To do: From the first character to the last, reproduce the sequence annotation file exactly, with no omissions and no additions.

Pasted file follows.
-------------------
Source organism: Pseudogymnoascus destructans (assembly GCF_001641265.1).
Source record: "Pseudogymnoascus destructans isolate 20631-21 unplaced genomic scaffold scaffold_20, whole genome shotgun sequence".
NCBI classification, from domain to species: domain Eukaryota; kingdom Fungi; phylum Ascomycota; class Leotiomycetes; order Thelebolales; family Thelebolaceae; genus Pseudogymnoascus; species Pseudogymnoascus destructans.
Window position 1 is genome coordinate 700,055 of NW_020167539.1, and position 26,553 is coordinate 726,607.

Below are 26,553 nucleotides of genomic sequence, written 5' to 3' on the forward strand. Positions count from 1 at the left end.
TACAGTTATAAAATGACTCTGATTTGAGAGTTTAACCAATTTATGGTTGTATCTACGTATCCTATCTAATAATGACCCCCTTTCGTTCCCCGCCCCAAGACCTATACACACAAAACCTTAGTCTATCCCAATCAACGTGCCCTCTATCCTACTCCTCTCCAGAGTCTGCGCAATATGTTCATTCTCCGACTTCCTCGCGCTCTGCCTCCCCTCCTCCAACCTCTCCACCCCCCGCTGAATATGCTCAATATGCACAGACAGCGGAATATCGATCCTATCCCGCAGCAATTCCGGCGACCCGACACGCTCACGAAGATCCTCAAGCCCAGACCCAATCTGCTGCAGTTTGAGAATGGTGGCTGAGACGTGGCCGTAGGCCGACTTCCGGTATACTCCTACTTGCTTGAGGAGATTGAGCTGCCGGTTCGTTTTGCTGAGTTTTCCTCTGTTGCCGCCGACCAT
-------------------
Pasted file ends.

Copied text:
Source organism: Pseudogymnoascus destructans (assembly GCF_001641265.1).
Source record: "Pseudogymnoascus destructans isolate 20631-21 unplaced genomic scaffold scaffold_20, whole genome shotgun sequence".
NCBI classification, from domain to species: domain Eukaryota; kingdom Fungi; phylum Ascomycota; class Leotiomycetes; order Thelebolales; family Thelebolaceae; genus Pseudogymnoascus; species Pseudogymnoascus destructans.
Window position 1 is genome coordinate 700,055 of NW_020167539.1, and position 26,553 is coordinate 726,607.

Below are 26,553 nucleotides of genomic sequence, written 5' to 3' on the forward strand. Positions count from 1 at the left end.
TACAGTTATAAAATGACTCTGATTTGAGAGTTTAACCAATTTATGGTTGTATCTACGTATCCTATCTAATAATGACCCCCTTTCGTTCCCCGCCCCAAGACCTATACACACAAAACCTTAGTCTATCCCAATCAACGTGCCCTCTATCCTACTCCTCTCCAGAGTCTGCGCAATATGTTCATTCTCCGACTTCCTCGCGCTCTGCCTCCCCTCCTCCAACCTCTCCACCCCCCGCTGAATATGCTCAATATGCACAGACAGCGGAATATCGATCCTATCCCGCAGCAATTCCGGCGACCCGACACGCTCACGAAGATCCTCAAGCCCAGACCCAATCTGCTGCAGTTTGAGAATGGTGGCTGAGACGTGGCCGTAGGCCGACTTCCGGTATACTCCTACTTGCTTGAGGAGATTGAGCTGCCGGTTCGTTTTGCTGAGTTTTCCTCTGTTGCCGCCGACCAT